The Laramie Project

The Laramie Project by cast member Anna Cohen

Being someone who celebrates the fact that life is made up of different people, all individuals believing different things and being who they are, or who they are told to be at times, I believe that the world would not be the same if it wasn’t for this variation. If everyone thought the same, then what kind of boring world would this be? I therefore feel that preaching is not a great activity as I feel enforcing your opinions on to other people, so strongly in some cases, is not fair or reasonable as we all have our own minds and should embrace this.

I recently attended the Gay Pride parade in Tel Aviv, Israel.  I had great fun, the spirit and atmosphere was so high and triumphant! I feel as though it may come across as defensive to mention that I personally am straight, however I do not use it to defend the fact that I’m not gay, instead I use it to show that the support of the heterosexual community is just as important as the strong sense of togetherness that the homosexual community have themselves.

Therefore, by being a cast member of The Laramie Project, I feel a strong sense of support for the story of Matthew Shepard and can proudly voice the different thoughts and stories of the members of Laramie. The deadly event that occurred in 1998 caused much controversy and outrage, people wanting to defend their home town, like old Alison Mears who tells us how Laramie is ‘S.O.L’, or to defend their religion, like the twisted Fred Phelps, a Baptist Christian minister who enrages many by telling us that ‘God hates fags’, or most importantly to defend Matthew, like his father Dennis Shepard, who tells us how Matthew was ‘a winner’.

Anna (left) in The Laramie Project rehearsals, photo by Madeleine Burke

A character I play, Zubaida Ula, talks about how she too is different, being a muslim girl she is part of a minority in her local town as well and tells us how people can’t comprehend and ask infuriatingly impolite questions about why she feels the need to stand out, even if they are aware it is for religious reasons. There is so much ignorance in the world, and for people who are not open minded, sometimes they just wish not to understand. I also play Kristin Price, the murderer’s girlfriend, who explains how Aaron Mckinney, the perpetrator, ‘wanted to teach [Matthew] a lesson not to come on to straight people’. This is a great illustration of the oblivion that led to the attack in the first place. I have to sit in my chair and embody Kristin for a while before she speaks so that the lines are spoken with complete detachment from my own personal views. As my fellow cast members have mentioned, these are real people, so using the word ‘character’ seems incorrect and all the more important for us to ‘do our best to say it correct’.I look forward to sharing The Laramie Project with Leicester and De Montfort University at Curve Theatre and hope that the members of Tectonic Theater company would be proud of our performance. I think it is amazing how each one of us have felt so emotionally attached to this story, a truly well written and put together play that will pull the heartstrings of many.The Laramie Project runs at Curve 12 – 17 March.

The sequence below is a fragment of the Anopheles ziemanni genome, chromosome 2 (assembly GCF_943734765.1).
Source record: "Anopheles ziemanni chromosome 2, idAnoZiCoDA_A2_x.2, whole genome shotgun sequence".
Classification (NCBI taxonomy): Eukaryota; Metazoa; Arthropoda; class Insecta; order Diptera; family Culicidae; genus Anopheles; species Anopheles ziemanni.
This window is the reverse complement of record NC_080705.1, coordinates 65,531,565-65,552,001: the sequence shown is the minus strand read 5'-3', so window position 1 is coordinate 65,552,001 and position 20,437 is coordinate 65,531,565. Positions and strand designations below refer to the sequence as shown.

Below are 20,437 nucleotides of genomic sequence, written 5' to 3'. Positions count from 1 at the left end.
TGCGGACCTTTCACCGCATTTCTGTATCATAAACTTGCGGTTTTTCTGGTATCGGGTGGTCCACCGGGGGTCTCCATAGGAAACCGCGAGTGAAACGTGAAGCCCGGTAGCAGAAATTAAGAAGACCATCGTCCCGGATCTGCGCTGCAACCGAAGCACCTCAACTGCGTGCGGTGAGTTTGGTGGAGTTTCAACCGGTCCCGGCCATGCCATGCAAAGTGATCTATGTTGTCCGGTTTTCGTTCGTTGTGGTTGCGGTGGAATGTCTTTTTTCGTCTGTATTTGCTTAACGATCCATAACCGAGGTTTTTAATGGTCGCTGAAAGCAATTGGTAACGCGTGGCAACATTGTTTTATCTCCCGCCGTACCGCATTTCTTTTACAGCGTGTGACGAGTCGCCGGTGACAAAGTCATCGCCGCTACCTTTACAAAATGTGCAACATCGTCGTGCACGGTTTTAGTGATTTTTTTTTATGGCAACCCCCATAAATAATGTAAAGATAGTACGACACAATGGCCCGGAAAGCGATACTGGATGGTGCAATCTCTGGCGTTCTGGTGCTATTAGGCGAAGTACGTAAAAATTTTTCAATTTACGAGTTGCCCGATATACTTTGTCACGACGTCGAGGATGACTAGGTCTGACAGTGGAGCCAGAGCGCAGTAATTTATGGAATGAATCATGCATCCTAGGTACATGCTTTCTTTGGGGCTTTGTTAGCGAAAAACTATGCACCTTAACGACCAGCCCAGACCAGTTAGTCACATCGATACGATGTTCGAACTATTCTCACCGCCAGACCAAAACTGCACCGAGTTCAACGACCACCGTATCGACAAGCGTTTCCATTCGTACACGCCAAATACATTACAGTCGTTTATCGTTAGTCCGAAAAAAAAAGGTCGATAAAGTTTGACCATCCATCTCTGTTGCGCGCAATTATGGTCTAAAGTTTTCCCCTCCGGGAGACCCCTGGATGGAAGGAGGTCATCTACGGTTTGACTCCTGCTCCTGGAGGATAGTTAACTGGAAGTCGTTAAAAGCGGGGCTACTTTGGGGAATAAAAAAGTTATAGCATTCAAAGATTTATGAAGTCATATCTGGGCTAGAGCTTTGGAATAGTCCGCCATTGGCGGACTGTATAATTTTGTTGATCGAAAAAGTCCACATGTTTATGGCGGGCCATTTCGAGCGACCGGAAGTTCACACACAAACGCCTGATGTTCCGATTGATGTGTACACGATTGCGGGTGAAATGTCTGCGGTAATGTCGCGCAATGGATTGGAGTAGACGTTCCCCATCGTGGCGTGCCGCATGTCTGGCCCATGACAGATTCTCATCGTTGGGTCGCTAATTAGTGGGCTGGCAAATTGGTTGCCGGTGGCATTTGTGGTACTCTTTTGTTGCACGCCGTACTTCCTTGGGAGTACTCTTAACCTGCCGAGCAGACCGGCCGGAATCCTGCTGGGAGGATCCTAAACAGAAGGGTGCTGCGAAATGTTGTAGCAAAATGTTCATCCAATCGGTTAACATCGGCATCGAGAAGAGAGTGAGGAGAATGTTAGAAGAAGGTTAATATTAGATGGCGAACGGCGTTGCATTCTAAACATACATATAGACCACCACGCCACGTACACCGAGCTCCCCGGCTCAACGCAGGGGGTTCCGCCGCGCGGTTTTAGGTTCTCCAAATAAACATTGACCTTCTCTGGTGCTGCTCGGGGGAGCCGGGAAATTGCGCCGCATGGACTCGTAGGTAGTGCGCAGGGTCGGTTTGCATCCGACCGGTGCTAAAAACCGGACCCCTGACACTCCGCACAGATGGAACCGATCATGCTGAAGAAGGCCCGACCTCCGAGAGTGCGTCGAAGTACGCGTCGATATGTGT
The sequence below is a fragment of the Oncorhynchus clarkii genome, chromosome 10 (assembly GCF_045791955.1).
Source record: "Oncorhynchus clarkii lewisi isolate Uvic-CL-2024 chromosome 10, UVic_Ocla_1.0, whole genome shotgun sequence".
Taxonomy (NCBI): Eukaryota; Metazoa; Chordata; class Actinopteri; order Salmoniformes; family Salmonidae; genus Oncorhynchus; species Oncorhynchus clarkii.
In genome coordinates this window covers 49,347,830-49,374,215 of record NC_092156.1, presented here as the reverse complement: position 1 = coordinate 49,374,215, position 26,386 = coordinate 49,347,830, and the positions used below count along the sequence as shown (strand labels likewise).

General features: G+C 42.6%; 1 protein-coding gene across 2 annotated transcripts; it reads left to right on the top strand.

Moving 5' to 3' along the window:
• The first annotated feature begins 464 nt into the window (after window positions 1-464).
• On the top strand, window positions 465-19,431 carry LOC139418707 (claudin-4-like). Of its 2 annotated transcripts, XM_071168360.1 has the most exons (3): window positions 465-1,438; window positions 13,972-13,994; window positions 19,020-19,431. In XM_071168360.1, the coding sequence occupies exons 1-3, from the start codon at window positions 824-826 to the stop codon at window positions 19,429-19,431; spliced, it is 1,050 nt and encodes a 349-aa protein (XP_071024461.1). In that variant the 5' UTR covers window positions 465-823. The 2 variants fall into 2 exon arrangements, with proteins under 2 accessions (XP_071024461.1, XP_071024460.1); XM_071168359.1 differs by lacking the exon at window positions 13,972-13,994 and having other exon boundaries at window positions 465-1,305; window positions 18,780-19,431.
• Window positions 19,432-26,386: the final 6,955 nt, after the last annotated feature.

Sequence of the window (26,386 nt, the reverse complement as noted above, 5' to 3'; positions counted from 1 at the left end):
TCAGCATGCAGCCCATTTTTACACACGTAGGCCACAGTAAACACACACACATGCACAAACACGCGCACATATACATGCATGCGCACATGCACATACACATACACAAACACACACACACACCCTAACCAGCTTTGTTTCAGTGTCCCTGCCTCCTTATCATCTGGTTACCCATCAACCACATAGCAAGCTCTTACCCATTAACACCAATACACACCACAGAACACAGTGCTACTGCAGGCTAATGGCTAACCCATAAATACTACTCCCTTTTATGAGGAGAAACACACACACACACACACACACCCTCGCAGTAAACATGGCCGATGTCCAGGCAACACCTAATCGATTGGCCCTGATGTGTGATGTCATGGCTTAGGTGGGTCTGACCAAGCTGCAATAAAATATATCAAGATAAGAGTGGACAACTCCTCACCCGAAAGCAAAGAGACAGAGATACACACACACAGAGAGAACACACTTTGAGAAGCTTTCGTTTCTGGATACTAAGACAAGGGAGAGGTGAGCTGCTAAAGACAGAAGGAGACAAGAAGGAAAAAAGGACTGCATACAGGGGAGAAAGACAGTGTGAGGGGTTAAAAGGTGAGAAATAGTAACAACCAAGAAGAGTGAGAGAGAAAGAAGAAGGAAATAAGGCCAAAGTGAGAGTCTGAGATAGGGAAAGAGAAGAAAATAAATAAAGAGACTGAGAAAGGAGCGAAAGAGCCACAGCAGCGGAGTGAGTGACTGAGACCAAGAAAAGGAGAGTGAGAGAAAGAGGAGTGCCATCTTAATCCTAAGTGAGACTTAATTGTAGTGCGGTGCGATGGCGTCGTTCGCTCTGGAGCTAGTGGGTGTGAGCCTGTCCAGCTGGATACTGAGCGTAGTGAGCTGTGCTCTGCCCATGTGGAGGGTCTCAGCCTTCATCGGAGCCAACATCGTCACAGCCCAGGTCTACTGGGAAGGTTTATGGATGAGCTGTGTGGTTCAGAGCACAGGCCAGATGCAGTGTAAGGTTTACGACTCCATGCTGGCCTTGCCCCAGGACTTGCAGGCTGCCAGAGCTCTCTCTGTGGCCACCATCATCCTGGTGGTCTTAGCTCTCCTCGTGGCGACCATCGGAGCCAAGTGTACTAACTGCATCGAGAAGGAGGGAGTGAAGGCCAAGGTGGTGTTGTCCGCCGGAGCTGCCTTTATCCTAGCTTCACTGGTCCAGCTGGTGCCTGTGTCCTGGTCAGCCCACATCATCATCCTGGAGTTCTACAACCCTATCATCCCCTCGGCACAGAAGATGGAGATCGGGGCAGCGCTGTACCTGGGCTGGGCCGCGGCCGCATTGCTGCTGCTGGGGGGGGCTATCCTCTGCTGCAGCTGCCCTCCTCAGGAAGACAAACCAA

Tickets only £5 or play and a pint for £7

The Laramie Project is a collaborative partnership between Curve Theatre and De Montfort University, performed by DMU students and directed by Josh Seymour.


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